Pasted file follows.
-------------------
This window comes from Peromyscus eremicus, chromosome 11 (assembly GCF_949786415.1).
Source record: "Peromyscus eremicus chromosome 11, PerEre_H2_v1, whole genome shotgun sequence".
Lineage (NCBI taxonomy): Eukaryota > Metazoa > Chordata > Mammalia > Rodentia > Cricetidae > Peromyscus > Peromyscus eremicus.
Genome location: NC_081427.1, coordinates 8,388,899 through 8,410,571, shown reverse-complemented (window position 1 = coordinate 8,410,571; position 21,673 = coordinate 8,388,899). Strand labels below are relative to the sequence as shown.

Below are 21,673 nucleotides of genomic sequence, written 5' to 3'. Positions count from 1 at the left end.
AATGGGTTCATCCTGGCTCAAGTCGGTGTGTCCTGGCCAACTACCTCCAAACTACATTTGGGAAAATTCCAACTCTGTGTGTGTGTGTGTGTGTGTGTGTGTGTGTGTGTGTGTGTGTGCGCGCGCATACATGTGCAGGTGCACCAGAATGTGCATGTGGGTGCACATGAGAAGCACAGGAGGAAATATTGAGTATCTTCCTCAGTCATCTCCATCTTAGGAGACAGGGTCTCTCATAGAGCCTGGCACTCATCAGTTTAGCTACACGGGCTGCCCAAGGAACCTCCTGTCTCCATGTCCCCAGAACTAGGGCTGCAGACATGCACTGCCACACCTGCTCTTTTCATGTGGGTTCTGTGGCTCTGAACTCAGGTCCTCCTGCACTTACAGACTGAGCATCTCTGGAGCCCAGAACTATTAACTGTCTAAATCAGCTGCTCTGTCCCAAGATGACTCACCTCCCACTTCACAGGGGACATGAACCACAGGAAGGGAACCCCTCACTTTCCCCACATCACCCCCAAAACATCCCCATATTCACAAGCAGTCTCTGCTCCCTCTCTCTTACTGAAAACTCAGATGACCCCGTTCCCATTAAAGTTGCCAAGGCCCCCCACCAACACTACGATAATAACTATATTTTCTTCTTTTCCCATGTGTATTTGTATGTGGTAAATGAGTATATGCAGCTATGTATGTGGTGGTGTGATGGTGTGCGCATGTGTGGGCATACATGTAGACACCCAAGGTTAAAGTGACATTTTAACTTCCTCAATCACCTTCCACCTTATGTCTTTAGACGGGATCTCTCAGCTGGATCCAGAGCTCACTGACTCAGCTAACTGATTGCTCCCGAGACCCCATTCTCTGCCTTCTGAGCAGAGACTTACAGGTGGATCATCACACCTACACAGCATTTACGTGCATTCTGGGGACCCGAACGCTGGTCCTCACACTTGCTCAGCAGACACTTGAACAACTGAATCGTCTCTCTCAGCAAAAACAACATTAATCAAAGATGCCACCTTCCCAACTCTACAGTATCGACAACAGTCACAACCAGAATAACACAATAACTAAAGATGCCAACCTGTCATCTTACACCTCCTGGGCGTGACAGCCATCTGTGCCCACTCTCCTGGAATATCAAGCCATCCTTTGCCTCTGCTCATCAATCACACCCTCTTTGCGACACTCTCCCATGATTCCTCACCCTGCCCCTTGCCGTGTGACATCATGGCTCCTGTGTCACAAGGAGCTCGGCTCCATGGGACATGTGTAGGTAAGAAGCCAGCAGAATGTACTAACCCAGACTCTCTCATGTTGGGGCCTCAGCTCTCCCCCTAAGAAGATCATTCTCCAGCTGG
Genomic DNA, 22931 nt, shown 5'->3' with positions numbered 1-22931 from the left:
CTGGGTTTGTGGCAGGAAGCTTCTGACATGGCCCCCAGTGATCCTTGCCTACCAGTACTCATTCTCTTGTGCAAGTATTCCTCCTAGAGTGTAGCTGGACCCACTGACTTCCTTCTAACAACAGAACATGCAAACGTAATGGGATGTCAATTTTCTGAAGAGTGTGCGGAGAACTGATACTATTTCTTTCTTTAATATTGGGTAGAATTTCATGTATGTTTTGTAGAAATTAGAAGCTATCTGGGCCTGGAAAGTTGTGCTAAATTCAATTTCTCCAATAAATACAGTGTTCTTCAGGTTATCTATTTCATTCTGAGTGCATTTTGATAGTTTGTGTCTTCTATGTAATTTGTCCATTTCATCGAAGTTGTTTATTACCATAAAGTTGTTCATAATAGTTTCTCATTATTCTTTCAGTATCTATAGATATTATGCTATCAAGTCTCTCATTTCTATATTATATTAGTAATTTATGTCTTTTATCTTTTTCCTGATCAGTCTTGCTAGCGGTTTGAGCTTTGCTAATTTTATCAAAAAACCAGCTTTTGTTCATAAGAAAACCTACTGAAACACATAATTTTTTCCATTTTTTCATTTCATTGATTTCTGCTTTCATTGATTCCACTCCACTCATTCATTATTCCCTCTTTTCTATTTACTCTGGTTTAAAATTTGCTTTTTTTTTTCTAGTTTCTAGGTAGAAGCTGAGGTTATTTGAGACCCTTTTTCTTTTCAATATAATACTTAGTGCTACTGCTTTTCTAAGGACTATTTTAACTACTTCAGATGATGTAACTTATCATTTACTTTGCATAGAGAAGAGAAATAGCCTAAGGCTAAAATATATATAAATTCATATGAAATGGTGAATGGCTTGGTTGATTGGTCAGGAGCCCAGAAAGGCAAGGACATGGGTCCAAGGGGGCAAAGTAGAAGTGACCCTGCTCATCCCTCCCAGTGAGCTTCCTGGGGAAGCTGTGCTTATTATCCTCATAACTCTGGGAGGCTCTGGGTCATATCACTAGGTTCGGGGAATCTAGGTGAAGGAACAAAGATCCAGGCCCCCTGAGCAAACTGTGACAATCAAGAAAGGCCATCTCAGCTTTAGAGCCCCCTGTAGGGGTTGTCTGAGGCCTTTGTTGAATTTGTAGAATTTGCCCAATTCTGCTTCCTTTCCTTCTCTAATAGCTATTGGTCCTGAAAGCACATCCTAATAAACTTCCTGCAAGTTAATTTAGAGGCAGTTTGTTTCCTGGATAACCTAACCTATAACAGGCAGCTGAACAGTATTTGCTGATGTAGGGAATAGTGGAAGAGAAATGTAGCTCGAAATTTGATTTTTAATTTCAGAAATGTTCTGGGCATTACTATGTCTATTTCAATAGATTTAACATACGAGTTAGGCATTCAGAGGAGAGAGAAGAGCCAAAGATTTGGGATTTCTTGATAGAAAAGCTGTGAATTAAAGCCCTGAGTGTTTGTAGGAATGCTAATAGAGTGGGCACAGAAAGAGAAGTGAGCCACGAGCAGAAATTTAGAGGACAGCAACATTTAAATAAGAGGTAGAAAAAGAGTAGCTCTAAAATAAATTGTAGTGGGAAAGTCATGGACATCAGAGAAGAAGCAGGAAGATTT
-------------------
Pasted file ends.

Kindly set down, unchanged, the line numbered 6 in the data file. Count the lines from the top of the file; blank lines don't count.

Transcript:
AATGGGTTCATCCTGGCTCAAGTCGGTGTGTCCTGGCCAACTACCTCCAAACTACATTTGGGAAAATTCCAACTCTGTGTGTGTGTGTGTGTGTGTGTGTGTGTGTGTGTGTGTGTGTGCGCGCGCATACATGTGCAGGTGCACCAGAATGTGCATGTGGGTGCACATGAGAAGCACAGGAGGAAATATTGAGTATCTTCCTCAGTCATCTCCATCTTAGGAGACAGGGTCTCTCATAGAGCCTGGCACTCATCAGTTTAGCTACACGGGCTGCCCAAGGAACCTCCTGTCTCCATGTCCCCAGAACTAGGGCTGCAGACATGCACTGCCACACCTGCTCTTTTCATGTGGGTTCTGTGGCTCTGAACTCAGGTCCTCCTGCACTTACAGACTGAGCATCTCTGGAGCCCAGAACTATTAACTGTCTAAATCAGCTGCTCTGTCCCAAGATGACTCACCTCCCACTTCACAGGGGACATGAACCACAGGAAGGGAACCCCTCACTTTCCCCACATCACCCCCAAAACATCCCCATATTCACAAGCAGTCTCTGCTCCCTCTCTCTTACTGAAAACTCAGATGACCCCGTTCCCATTAAAGTTGCCAAGGCCCCCCACCAACACTACGATAATAACTATATTTTCTTCTTTTCCCATGTGTATTTGTATGTGGTAAATGAGTATATGCAGCTATGTATGTGGTGGTGTGATGGTGTGCGCATGTGTGGGCATACATGTAGACACCCAAGGTTAAAGTGACATTTTAACTTCCTCAATCACCTTCCACCTTATGTCTTTAGACGGGATCTCTCAGCTGGATCCAGAGCTCACTGACTCAGCTAACTGATTGCTCCCGAGACCCCATTCTCTGCCTTCTGAGCAGAGACTTACAGGTGGATCATCACACCTACACAGCATTTACGTGCATTCTGGGGACCCGAACGCTGGTCCTCACACTTGCTCAGCAGACACTTGAACAACTGAATCGTCTCTCTCAGCAAAAACAACATTAATCAAAGATGCCACCTTCCCAACTCTACAGTATCGACAACAGTCACAACCAGAATAACACAATAACTAAAGATGCCAACCTGTCATCTTACACCTCCTGGGCGTGACAGCCATCTGTGCCCACTCTCCTGGAATATCAAGCCATCCTTTGCCTCTGCTCATCAATCACACCCTCTTTGCGACACTCTCCCATGATTCCTCACCCTGCCCCTTGCCGTGTGACATCATGGCTCCTGTGTCACAAGGAGCTCGGCTCCATGGGACATGTGTAGGTAAGAAGCCAGCAGAATGTACTAACCCAGACTCTCTCATGTTGGGGCCTCAGCTCTCCCCCTAAGAAGATCATTCTCCAGCTGG